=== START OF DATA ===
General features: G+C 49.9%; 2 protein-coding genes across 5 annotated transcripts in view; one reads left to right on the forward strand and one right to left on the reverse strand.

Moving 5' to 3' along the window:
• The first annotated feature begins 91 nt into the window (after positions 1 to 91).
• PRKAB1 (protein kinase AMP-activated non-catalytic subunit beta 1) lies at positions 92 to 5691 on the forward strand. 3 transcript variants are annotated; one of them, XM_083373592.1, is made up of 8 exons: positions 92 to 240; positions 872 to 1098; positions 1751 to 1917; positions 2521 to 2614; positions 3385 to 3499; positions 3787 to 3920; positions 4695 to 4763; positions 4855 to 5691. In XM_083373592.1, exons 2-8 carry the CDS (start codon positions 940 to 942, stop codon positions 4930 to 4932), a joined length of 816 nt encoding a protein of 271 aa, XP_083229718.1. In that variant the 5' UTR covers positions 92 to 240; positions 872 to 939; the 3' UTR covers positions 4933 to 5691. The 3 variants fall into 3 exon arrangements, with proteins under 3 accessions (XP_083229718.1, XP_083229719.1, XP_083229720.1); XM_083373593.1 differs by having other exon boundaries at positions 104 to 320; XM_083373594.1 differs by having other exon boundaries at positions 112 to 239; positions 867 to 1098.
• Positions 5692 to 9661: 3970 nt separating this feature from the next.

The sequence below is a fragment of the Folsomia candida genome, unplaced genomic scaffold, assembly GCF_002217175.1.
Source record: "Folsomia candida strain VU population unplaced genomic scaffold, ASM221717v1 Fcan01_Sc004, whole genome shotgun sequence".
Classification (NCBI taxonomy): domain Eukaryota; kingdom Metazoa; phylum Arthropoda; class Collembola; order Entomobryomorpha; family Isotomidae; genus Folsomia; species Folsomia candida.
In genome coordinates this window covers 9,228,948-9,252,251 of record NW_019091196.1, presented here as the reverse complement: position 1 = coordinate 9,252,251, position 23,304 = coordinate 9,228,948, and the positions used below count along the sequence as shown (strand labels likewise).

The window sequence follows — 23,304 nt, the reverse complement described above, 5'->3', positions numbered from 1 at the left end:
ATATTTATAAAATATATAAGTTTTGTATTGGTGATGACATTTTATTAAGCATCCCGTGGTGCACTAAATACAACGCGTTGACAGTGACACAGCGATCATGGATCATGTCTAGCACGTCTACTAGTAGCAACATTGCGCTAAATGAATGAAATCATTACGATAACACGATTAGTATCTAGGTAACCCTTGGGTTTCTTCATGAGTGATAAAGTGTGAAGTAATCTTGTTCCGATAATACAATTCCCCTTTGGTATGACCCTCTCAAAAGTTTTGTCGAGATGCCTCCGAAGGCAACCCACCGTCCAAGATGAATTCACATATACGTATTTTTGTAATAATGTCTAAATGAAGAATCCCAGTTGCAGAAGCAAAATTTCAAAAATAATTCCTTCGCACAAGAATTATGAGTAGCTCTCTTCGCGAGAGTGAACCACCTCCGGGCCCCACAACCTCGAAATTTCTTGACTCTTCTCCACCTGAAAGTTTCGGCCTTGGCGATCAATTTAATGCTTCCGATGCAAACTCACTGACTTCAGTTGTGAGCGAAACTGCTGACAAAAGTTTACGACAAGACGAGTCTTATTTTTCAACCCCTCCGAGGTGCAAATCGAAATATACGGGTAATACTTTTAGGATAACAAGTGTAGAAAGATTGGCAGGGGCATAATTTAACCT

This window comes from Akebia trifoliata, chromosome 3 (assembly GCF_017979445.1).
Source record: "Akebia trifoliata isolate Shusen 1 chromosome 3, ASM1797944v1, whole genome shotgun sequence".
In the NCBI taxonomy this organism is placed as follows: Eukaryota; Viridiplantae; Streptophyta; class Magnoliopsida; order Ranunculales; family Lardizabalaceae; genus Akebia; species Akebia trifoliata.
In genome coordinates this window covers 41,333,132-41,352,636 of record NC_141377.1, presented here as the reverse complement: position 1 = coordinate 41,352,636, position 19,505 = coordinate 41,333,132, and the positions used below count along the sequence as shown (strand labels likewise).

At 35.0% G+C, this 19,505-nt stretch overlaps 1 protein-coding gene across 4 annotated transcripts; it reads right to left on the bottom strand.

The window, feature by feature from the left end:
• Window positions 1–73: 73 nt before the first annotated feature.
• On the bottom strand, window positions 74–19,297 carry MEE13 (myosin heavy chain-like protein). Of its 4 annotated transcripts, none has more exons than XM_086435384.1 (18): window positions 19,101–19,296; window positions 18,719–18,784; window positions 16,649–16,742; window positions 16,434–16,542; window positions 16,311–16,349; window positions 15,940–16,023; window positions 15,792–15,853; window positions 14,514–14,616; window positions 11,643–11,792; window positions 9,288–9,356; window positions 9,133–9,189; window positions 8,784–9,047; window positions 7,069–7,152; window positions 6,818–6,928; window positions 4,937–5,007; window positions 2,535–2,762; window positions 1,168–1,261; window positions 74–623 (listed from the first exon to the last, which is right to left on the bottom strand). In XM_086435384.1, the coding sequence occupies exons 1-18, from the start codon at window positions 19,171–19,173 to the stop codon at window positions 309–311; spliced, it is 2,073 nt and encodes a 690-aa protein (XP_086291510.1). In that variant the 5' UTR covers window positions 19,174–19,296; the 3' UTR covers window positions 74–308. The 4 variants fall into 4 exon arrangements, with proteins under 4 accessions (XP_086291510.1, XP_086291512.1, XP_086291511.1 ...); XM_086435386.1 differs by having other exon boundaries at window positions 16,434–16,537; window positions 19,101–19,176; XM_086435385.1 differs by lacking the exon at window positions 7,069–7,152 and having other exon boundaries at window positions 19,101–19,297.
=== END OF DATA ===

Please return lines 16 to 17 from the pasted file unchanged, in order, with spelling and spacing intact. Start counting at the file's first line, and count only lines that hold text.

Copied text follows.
At 35.0% G+C, this 19,505-nt stretch overlaps 1 protein-coding gene across 4 annotated transcripts; it reads right to left on the bottom strand.

The window, feature by feature from the left end: